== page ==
Charlie Chaplin has gotten out another million dollar comedy which will be shown by the Star theatre, Monday September 29. Nobody excels Chaplin in comedy and this his third million dollar film. Don’t fail to see it.
The man who wants to succeed and to do the greater things of life will be most unmercifully crticized. No matter what you may be doing, there are always some foolish people to condemn you. Never mind them, but go ahead.
Notice—Several accounts are due me for bull and boar service. All such accounts are payable to John Thompson who ilves on my farm. All those so indebted will please see Mr. Thompson and make settlement. George T. Acheaon,
building spot. Wish to team of work horses or See S. L Reed
trade for good other stock.
The date following your name printed on your paper shows the time to which your subscription is paid. By t^l'ing an occasional glance at this you will not run any risk of getting behind if you will pay up when the time eépwB you are due to pay
Mrs. Rebecca Ireland has received a letter from her son Horace in the navy. He was in Brooklyn, N. Y. when she last heard from him. He had just come in from his third trip to France.
Announcement has been received here of the birth of a son September 7 to Mr. and Mrs. Ross Mathis of Corpus Christi, Texas. Mrs. Mathis was formerly Miss Eleanor Hendron of this
Come to our store and see the white enamel Gole range. There is no finer range from every point of what you want a range to do than this one. A set of aluminum ware with it $90.00. Why pay more for something no better. Pirkle’s Hardware store.
paths are. gi r is*l3ot*'"^
Block Salt at Klusmeier’s.
Col. John Hogan and wife are in Warrick county this week where Col. Hogan has- charge of a large sale of live stock.
Mr. and Mrs. Santford Singleton spent from Friday until Sunday visiting Prof. J. S. Johnson and family in
For Sale—My home of 2.18 acres, 4 room house, good cistern, young orchard and good out builuings. Mile southwest of Winslow. Also Ford automobile and good as new Player phone. Sam Newton.
Those who visited Aram Grimes and family Sunday were Mrs. Agatha Yount, Mrs. Martha Doub, Lewis Snow, Burl Smith of Greenwood, Cyprus Snow of Polk City, Iowa, Norman Williams and wife and J. M. Smith
George Parke and Mrs. Lizzie Arnold were married at the home of Mr. and Mrs. Ed Wilder in Monroe township Saturday in the presence of a number of people who were there attending Mr. Wilder’s public sale. The couple went to Petersburg and secured the license and came back to the sale where Rev. James B. Hayden performed the ceremony. They are highly respeted people of Monroe township. Mr, Parke is a good farmer and a splendid citizen; They will live on his^ farm in Monroe township. The Dis-path extends congratulations for a long and happy married life.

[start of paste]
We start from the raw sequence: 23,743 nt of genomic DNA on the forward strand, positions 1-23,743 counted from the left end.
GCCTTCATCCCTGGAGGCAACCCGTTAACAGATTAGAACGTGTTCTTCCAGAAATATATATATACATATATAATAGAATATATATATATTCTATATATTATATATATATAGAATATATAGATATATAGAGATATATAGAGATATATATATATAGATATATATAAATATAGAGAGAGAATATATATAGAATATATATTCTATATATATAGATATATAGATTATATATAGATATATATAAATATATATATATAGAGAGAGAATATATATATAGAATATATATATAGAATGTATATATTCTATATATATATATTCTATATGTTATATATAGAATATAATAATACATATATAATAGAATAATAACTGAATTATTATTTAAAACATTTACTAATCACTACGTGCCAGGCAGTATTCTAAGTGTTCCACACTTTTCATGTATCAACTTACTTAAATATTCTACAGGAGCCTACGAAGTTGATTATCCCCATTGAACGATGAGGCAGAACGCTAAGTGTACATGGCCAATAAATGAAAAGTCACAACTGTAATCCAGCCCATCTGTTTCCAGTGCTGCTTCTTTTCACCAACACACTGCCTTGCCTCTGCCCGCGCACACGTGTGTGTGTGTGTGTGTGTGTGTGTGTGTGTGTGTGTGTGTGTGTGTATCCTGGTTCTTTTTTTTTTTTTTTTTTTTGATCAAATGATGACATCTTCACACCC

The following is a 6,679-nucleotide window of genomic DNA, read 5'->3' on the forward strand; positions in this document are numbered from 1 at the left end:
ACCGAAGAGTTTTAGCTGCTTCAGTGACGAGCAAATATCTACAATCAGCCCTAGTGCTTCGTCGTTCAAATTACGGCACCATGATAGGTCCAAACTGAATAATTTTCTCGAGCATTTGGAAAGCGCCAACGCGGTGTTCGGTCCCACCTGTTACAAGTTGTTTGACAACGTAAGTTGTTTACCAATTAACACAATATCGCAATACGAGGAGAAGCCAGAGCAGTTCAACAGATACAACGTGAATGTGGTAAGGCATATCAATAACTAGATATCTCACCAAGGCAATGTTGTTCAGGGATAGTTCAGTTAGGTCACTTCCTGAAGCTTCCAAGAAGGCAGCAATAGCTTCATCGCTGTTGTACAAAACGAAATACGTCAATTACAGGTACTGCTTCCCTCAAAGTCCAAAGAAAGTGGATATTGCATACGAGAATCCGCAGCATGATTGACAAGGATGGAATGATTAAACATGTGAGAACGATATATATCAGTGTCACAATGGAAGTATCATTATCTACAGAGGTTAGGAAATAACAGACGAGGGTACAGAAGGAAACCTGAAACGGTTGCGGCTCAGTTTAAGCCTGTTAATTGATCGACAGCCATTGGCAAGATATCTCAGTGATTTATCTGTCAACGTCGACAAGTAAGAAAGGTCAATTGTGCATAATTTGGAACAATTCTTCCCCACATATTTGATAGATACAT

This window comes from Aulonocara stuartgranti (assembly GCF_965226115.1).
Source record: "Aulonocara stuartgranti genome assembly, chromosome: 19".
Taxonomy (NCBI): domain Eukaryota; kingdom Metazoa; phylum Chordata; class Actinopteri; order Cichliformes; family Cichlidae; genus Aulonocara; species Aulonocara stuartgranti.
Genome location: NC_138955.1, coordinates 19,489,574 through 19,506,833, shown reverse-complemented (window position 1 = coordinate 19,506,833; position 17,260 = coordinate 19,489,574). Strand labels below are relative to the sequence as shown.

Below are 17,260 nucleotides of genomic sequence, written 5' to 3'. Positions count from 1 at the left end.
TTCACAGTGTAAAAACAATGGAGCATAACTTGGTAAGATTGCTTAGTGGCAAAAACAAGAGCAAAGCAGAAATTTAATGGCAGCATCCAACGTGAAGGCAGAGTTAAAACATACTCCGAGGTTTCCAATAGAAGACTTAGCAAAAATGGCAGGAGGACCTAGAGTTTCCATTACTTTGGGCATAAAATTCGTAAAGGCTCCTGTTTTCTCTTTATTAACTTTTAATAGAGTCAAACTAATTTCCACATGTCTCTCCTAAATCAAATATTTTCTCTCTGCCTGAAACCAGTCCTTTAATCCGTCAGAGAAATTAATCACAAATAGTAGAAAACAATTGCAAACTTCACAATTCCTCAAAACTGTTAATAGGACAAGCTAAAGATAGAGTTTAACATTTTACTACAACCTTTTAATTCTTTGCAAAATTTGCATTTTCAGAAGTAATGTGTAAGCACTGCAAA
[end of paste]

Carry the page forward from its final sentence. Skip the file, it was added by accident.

Mrs. Flora Beadles wife of Claude Beadles, of Brovvntown, died Wednesday about noon after a long illness of tuberculosis. She had been a sufferer
few minutes Tuesday, most two weeks.
the first for al-
Paul Thiry left Sunday for Ann Arbor, Michigan, where he has entered the university. He will take engineering. He studied one year at Rose Poly, Terre Haute and was a lieutenant in the engineering corps in France during
the war. _ y
A big dinner and. an all day nateting was held at the Logan cemetery in Jefferson township Sunday in honor of William P. Lounsdale of Campbell Mo., a former resident of this county. Those present were: ‘ Peb Thornes and wife of Daviess county, M. L. Capehart and wife, Tbad Capehart, wife and daughter of Washington, John Braden, For*-rest Braden and wife of Petersburg, E. T. Williams and wife, Lee Dearing and wife of Winslow, James Arnold and wife, Ralph Capehart, Tilghman Gray and wife. Vernon Holder and wife of OtwelL Mrs. Edith Baker of Bedkey, Ind., Thomas Steen and son of near Otwell. The entire day was spent pleasantly and all report a fine time.
“Sunnyside’’ is the name of Charlie Chaplin’s latest comedy. It is his third million dollar picture film. It will be shown at the Star theatre Monday, September 29th. To miss it means you have missed Jais greatest comedy yet. Chaplin is the world famous comedian.
It’s just as easy for you to eat enough in one day to last you a week, as it is for the business man to advertise enough in one week to last him a year. The business man who thinks he is like a camel and can make a long journey across the desert of business on one spurt of advertising will find himself very dry long before he has reached the first oasis.
The quarterly statement of the First National of Winslow is published
in thfs issue. A glance at it will show you what a splendid condition this institution is in. No institution in the county is growing at the rapid rate,this one is. It is conservatively managed. Every courtesy consistent with somid banking is extended patrons by this sound institution.